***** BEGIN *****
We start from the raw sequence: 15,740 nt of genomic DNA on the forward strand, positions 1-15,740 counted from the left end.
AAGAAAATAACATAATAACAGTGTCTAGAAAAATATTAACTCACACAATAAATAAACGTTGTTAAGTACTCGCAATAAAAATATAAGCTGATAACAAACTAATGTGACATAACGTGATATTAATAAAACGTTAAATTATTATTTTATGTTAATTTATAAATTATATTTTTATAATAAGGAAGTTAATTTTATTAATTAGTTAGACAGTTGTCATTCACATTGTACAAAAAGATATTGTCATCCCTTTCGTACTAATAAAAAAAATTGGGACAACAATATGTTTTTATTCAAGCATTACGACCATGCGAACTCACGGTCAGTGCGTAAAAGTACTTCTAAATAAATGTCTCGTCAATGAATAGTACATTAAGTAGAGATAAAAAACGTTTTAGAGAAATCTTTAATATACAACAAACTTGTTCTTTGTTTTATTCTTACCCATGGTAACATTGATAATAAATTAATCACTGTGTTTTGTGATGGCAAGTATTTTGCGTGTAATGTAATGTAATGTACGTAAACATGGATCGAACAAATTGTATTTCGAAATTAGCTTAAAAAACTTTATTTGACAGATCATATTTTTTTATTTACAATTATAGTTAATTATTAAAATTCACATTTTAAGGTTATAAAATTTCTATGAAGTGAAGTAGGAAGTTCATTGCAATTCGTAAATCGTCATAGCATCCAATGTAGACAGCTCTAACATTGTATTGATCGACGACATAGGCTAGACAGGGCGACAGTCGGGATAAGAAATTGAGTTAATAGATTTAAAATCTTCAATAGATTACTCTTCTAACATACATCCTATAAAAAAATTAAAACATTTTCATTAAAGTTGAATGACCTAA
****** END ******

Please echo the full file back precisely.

We start from the raw sequence: 15,740 nt of genomic DNA on the forward strand, positions 1-15,740 counted from the left end.
AAGAAAATAACATAATAACAGTGTCTAGAAAAATATTAACTCACACAATAAATAAACGTTGTTAAGTACTCGCAATAAAAATATAAGCTGATAACAAACTAATGTGACATAACGTGATATTAATAAAACGTTAAATTATTATTTTATGTTAATTTATAAATTATATTTTTATAATAAGGAAGTTAATTTTATTAATTAGTTAGACAGTTGTCATTCACATTGTACAAAAAGATATTGTCATCCCTTTCGTACTAATAAAAAAAATTGGGACAACAATATGTTTTTATTCAAGCATTACGACCATGCGAACTCACGGTCAGTGCGTAAAAGTACTTCTAAATAAATGTCTCGTCAATGAATAGTACATTAAGTAGAGATAAAAAACGTTTTAGAGAAATCTTTAATATACAACAAACTTGTTCTTTGTTTTATTCTTACCCATGGTAACATTGATAATAAATTAATCACTGTGTTTTGTGATGGCAAGTATTTTGCGTGTAATGTAATGTAATGTACGTAAACATGGATCGAACAAATTGTATTTCGAAATTAGCTTAAAAAACTTTATTTGACAGATCATATTTTTTTATTTACAATTATAGTTAATTATTAAAATTCACATTTTAAGGTTATAAAATTTCTATGAAGTGAAGTAGGAAGTTCATTGCAATTCGTAAATCGTCATAGCATCCAATGTAGACAGCTCTAACATTGTATTGATCGACGACATAGGCTAGACAGGGCGACAGTCGGGATAAGAAATTGAGTTAATAGATTTAAAATCTTCAATAGATTACTCTTCTAACATACATCCTATAAAAAAATTAAAACATTTTCATTAAAGTTGAATGACCTAA